Academics and Research

First-year student shows entrepreneurial spirit

While the use of tablets and smartphones has become commonplace in the world of academia and business, first-year University of Denver student Zach Burmeister found a way to take things one step further.

For the last year, Burmeister has been developing and testing his own set of iPad applications called SmartTest Pro. The applications, one for teachers and one for students, deliver tests via tablet devices and allow for a new level of interactivity in test-taking.

A Tampa, Fla., native, Burmeister always had an interest in application design, but it wasn’t until a senior project afforded him the time to explore this interest that he was able to show off his skill. At his high school, Tampa Preparatory School, all students used iPads for various assignments and projects. Burmeister noticed, however, that the practical application of the tablets stopped at taking exams.

With web searches, screen grabs and definitions readily available at the swipe of a screen, testing on tablets and computers raises major concerns about cheating. Burmeister’s app provides a solution to the problem, while attempting to replace the traditional Scantron or bubble sheet tests. Tests delivered via the app work just like a Scantron would, with a student selecting a multiple-choice answer and submitting it to the teacher. However, SmartTest Pro offers a myriad of other features that could someday revolutionize test taking.

“My inspiration was that I wanted to make something that would make a difference, while at the same time I’ve always liked the whole design aspect of programming,” Burmeister says. “I was in an iPad environment. I saw a problem and I set out to try to fix it. It started as a small idea and snowballed into this big thing.”

The test prevents students from cheating by sending alerts to the teacher whenever the student has done something prohibited (leaving the application, opening a browser, taking a screenshot), but it also allows teachers to look at live results, view statistics, export results and chat with students during the exam. According to Burmeister it has all but eliminated the necessity for large quantities of paper in the school as well. The app currently is being tested at Tampa Preparatory Academy. If the test is successful, Burmeister will likely market it to other schools with iPad communities.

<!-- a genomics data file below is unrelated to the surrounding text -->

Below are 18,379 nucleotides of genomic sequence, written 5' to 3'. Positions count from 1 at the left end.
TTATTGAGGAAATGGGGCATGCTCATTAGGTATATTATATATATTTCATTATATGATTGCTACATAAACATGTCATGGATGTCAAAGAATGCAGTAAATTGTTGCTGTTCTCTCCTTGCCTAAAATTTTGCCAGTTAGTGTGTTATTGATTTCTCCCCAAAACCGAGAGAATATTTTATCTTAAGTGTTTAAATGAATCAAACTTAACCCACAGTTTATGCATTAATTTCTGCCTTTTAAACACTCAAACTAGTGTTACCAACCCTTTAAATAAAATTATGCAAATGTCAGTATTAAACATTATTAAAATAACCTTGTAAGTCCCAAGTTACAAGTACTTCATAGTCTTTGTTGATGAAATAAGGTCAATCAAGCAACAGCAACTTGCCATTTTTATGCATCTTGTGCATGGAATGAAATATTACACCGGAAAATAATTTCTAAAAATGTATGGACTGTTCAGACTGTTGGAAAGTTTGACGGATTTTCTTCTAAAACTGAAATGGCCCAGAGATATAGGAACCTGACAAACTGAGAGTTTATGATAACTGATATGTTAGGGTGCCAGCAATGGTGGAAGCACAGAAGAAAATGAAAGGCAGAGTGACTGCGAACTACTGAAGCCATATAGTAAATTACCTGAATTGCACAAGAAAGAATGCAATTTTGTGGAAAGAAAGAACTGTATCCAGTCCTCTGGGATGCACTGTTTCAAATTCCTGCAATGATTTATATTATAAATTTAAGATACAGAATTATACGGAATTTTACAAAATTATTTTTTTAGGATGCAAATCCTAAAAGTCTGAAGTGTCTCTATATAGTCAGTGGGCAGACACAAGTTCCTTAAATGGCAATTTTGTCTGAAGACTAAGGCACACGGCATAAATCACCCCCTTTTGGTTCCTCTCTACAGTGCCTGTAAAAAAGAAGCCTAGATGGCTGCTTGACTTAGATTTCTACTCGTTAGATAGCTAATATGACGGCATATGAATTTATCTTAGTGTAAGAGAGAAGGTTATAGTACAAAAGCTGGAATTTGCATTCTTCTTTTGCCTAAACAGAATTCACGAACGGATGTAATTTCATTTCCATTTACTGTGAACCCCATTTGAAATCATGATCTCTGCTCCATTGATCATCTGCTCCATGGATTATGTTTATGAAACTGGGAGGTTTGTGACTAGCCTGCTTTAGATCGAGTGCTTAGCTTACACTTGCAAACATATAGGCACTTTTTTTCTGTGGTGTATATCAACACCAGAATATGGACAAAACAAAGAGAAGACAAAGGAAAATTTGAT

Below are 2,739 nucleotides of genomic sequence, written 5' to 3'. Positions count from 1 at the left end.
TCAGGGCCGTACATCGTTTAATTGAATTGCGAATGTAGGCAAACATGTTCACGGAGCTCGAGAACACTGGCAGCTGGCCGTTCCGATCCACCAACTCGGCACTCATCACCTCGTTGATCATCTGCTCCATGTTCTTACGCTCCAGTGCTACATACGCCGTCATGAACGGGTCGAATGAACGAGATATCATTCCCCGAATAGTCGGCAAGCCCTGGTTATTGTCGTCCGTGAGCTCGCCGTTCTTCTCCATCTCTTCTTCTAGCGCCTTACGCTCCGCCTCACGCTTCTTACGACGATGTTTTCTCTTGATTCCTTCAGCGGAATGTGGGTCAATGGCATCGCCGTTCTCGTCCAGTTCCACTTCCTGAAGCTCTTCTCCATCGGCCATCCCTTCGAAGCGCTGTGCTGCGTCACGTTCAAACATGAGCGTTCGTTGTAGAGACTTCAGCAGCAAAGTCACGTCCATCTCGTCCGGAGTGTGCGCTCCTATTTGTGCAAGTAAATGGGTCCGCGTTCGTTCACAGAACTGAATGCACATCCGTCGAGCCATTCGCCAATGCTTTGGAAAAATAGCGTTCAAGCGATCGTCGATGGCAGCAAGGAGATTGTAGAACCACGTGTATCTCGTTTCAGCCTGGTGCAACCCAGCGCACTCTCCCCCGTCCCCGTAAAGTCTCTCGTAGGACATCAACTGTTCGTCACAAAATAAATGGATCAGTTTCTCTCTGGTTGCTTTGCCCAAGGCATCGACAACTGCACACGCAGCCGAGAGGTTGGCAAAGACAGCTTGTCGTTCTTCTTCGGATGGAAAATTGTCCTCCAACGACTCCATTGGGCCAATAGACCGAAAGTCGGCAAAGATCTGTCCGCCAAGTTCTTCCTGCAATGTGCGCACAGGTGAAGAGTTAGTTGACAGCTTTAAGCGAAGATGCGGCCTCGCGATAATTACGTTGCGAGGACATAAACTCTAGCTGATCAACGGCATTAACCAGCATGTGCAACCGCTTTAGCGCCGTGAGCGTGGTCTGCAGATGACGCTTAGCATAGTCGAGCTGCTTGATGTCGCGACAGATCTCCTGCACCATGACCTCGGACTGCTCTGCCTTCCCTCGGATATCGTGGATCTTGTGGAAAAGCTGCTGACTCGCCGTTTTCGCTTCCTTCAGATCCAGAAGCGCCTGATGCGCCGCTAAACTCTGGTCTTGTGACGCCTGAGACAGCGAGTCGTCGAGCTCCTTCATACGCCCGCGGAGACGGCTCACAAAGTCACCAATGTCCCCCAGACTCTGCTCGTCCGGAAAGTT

Burmeister will major in computer science at the University of Denver, but he also intends to earn an MBA. Despite his early success, app design is not what Burmeister wants to do for a living.

“It’s a different world when you have to spend a full work week sitting at a computer coding. That’s not something I’m interested in,” Burmeister says. “I enjoy doing it on the side, but I want to pursue the more business side of it, with a computer science focus.

“My goal is to be successful enough as an independent developer that I’ll be able to go to California and work with different startups and be able to hop around without having to worry about finances.”

Burmeister was attracted to the University of Denver because of its emerging computer science and engineering program.

“I see it becoming a very good program, in the same way that DU can say that they have an extremely good business program,” he says. “That’s something that when students come to visit DU they promote. They talk about the Daniels College of Business, and I’d also like them to talk about the Ritchie School of Engineering and Computer Science. I want to help promote that because I want to be able to say that it’s something we, us students, helped to create with the things we’ve done.”



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